The American Recovery and Reinvestment Act (ARRA) provided an unprecedented $100 billion of funding for the U.S. Department of Education. While the initial goal of this money was to deliver emergency education funding, ARRA was also used as an opportunity to spur innovation and reform at different levels of the education system. In turn, ARRA provided a unique opportunity to foster school improvements and to learn from reform efforts. The purpose of this study was to describe the recipients of ARRA funding and what strategies and supports were implemented with the funding. Although funds were disbursed through different grant programs, their goals and strategies were meant to be complementary, if not overlapping, as were likely recipients of funding. For this reason, data collection and analysis were integrated across grant programs, rather than separately for each set of grantees, allowing for a broad implementation study of ARRA as a whole.
- At the state and local levels, who were the recipients of ARRA funds? To what extent did child poverty, state fiscal condition, student achievement, and other variables relate to funding?
- Was ARRA associated with the implementation of the key reform strategies it promoted? At the state, district, and school levels what was the pace and scope of implementation as reform activity took place over time?
- Which implementation supports (e.g., state assistance to districts and schools) and challenges (e.g., community opposition) were associated with ARRA?
Data were collected from all 50 states, DC, and a nationally-representative sample of districts and schools through the administration of surveys in spring 2011 and spring 2012. Descriptive and correlational analyses made use of both survey and extant data, in order to answer the study's research questions.
- The Recovery Act K–12 education funding provided an average of $1,396 per pupil to individual states, with amounts ranging from $1,063 to $3,632 per pupil. States with the largest budget shortfalls and states with the highest student achievement received more per pupil than did states with the smallest budget shortfalls and lowest student achievement.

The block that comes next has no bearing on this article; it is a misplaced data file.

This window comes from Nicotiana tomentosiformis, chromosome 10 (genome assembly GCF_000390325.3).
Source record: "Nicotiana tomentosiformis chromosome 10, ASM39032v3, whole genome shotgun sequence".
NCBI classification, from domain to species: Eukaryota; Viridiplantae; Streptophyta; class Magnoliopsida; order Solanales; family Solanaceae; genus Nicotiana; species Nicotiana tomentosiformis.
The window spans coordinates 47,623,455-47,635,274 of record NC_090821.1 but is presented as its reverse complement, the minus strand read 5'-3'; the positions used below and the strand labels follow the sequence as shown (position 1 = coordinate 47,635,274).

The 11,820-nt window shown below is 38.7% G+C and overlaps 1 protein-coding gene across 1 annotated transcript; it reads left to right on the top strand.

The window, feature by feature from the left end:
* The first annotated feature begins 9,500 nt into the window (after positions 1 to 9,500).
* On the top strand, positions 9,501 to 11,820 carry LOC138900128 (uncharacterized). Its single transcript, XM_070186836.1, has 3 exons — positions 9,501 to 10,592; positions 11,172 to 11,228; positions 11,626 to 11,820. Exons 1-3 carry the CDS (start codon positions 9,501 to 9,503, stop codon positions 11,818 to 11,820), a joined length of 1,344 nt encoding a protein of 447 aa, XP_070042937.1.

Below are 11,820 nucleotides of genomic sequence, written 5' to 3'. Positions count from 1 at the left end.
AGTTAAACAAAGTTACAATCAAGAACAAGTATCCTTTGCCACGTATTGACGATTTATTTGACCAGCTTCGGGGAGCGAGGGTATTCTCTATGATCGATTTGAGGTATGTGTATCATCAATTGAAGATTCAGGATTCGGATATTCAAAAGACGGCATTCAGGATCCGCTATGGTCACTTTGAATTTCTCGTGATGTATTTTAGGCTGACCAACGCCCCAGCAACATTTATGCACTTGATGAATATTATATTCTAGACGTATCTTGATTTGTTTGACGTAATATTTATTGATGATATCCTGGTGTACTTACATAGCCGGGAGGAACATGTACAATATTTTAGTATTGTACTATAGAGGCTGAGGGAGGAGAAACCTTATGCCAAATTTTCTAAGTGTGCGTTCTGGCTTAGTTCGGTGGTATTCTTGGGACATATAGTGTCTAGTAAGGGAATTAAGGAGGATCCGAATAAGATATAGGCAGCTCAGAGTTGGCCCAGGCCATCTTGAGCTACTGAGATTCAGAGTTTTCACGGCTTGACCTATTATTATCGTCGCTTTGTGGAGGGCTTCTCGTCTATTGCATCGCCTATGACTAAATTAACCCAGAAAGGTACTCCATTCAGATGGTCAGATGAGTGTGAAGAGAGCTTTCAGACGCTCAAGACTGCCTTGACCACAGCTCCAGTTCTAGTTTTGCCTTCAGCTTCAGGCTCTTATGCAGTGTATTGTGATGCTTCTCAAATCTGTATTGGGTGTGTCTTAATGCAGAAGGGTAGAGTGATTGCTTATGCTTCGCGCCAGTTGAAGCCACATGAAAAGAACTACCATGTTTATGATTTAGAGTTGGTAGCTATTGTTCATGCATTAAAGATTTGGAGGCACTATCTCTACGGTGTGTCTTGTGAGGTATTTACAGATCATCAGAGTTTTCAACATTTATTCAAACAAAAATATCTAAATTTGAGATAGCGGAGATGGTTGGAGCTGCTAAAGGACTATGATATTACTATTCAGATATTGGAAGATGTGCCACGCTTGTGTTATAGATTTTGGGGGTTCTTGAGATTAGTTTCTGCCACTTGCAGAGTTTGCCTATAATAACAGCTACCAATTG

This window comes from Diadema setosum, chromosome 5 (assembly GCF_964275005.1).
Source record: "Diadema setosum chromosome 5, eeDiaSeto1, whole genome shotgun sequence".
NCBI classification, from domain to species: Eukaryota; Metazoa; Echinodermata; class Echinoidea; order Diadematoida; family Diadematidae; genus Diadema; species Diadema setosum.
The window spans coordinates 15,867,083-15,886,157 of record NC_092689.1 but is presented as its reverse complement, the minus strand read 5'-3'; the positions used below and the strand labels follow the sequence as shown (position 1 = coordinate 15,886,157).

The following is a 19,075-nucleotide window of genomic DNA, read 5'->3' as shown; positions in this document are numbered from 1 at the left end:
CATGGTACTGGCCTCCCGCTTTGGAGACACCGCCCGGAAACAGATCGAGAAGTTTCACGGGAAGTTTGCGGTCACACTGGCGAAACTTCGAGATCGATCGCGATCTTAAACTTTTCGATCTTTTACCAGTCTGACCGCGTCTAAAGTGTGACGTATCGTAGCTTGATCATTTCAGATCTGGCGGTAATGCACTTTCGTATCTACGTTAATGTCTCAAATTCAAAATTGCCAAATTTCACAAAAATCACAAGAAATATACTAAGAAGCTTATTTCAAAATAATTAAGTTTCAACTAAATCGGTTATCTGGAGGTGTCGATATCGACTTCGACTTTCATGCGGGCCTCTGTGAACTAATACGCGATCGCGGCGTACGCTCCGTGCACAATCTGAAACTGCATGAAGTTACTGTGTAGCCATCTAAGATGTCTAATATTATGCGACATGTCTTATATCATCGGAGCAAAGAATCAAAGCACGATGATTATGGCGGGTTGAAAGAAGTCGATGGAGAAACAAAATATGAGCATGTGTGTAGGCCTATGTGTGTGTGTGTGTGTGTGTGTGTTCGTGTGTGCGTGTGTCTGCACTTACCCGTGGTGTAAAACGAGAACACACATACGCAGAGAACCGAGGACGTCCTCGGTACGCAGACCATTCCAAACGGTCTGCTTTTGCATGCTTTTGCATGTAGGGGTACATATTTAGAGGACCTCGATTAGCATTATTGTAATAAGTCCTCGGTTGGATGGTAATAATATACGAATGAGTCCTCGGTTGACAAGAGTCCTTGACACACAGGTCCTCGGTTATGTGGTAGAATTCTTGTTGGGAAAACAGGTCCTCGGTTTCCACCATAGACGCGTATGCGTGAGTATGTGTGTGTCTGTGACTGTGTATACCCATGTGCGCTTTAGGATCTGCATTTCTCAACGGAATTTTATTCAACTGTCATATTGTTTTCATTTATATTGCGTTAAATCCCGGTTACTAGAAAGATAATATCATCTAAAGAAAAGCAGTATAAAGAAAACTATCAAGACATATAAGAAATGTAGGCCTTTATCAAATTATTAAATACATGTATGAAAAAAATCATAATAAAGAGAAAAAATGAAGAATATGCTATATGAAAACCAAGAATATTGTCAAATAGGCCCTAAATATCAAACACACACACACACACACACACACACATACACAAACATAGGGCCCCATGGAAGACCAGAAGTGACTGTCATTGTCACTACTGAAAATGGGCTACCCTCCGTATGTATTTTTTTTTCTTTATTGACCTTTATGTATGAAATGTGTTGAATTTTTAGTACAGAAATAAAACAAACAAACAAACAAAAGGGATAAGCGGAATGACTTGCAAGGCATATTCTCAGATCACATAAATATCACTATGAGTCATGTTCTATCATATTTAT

- On average, 81 percent of Recovery Act K–12 funding was awarded to districts. Districts with the highest child poverty rates received, on average, twice as much per pupil ($1,369) as did districts with the lowest child poverty rates ($684).
- At the state level, there was progress from 2009–10 to 2011–12 in each of the four areas of reform examined. Progress was greatest for state support for use of student achievement gains for principal evaluation (from 6 in 2009–10 to 22 in 2011–12). However, in 2011–12 many more states were carrying out reforms related to standards and assessments than were carrying out reforms related to educator evaluation and compensation or improving low-performing schools.
- At the district and school levels, progress was uneven and varied by reform area. During the study period, there was an increase in the percentage of districts and schools that reported implementing standards-and-assessments-related reforms. However, there was a decrease in the percentage of districts that reported implementing reforms related to educator evaluation and compensation, and at the school level, implementation of these reforms largely remained flat. School-level but not district-level progress was seen for data-system-related reforms.
- Across all levels, the most frequently reported reform implementation challenges were related to educator evaluation and compensation.